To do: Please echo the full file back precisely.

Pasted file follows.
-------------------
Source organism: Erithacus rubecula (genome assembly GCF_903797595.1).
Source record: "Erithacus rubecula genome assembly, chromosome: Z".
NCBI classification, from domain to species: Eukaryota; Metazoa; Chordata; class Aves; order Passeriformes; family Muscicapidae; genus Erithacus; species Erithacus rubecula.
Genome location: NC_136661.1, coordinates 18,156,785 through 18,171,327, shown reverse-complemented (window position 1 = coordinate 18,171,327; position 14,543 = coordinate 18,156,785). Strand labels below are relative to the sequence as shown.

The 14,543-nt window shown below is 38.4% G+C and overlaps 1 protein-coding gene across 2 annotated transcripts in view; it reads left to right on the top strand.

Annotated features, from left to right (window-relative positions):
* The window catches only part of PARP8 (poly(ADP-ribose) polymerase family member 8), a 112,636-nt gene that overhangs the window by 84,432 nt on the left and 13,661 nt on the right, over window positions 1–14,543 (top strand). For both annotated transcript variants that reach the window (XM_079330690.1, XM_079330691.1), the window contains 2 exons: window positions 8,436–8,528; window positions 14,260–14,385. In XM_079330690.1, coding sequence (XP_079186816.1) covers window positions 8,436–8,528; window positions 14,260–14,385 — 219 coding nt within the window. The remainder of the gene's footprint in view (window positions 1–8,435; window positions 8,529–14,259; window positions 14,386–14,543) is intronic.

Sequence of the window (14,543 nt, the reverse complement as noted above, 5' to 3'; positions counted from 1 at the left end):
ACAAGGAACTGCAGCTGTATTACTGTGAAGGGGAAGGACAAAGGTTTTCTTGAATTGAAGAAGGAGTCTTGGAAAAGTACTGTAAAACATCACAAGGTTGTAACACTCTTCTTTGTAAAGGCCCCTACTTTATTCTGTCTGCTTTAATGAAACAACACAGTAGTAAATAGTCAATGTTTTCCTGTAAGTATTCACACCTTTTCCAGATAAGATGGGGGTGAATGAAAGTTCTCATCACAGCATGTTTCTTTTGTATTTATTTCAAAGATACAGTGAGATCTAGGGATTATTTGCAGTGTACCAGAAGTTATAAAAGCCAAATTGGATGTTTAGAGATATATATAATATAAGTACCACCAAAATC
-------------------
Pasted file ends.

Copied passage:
Source organism: Erithacus rubecula (genome assembly GCF_903797595.1).
Source record: "Erithacus rubecula genome assembly, chromosome: Z".
NCBI classification, from domain to species: Eukaryota; Metazoa; Chordata; class Aves; order Passeriformes; family Muscicapidae; genus Erithacus; species Erithacus rubecula.
Genome location: NC_136661.1, coordinates 18,156,785 through 18,171,327, shown reverse-complemented (window position 1 = coordinate 18,171,327; position 14,543 = coordinate 18,156,785). Strand labels below are relative to the sequence as shown.

The 14,543-nt window shown below is 38.4% G+C and overlaps 1 protein-coding gene across 2 annotated transcripts in view; it reads left to right on the top strand.

Annotated features, from left to right (window-relative positions):
* The window catches only part of PARP8 (poly(ADP-ribose) polymerase family member 8), a 112,636-nt gene that overhangs the window by 84,432 nt on the left and 13,661 nt on the right, over window positions 1–14,543 (top strand). For both annotated transcript variants that reach the window (XM_079330690.1, XM_079330691.1), the window contains 2 exons: window positions 8,436–8,528; window positions 14,260–14,385. In XM_079330690.1, coding sequence (XP_079186816.1) covers window positions 8,436–8,528; window positions 14,260–14,385 — 219 coding nt within the window. The remainder of the gene's footprint in view (window positions 1–8,435; window positions 8,529–14,259; window positions 14,386–14,543) is intronic.

Sequence of the window (14,543 nt, the reverse complement as noted above, 5' to 3'; positions counted from 1 at the left end):
ACAAGGAACTGCAGCTGTATTACTGTGAAGGGGAAGGACAAAGGTTTTCTTGAATTGAAGAAGGAGTCTTGGAAAAGTACTGTAAAACATCACAAGGTTGTAACACTCTTCTTTGTAAAGGCCCCTACTTTATTCTGTCTGCTTTAATGAAACAACACAGTAGTAAATAGTCAATGTTTTCCTGTAAGTATTCACACCTTTTCCAGATAAGATGGGGGTGAATGAAAGTTCTCATCACAGCATGTTTCTTTTGTATTTATTTCAAAGATACAGTGAGATCTAGGGATTATTTGCAGTGTACCAGAAGTTATAAAAGCCAAATTGGATGTTTAGAGATATATATAATATAAGTACCACCAAAATC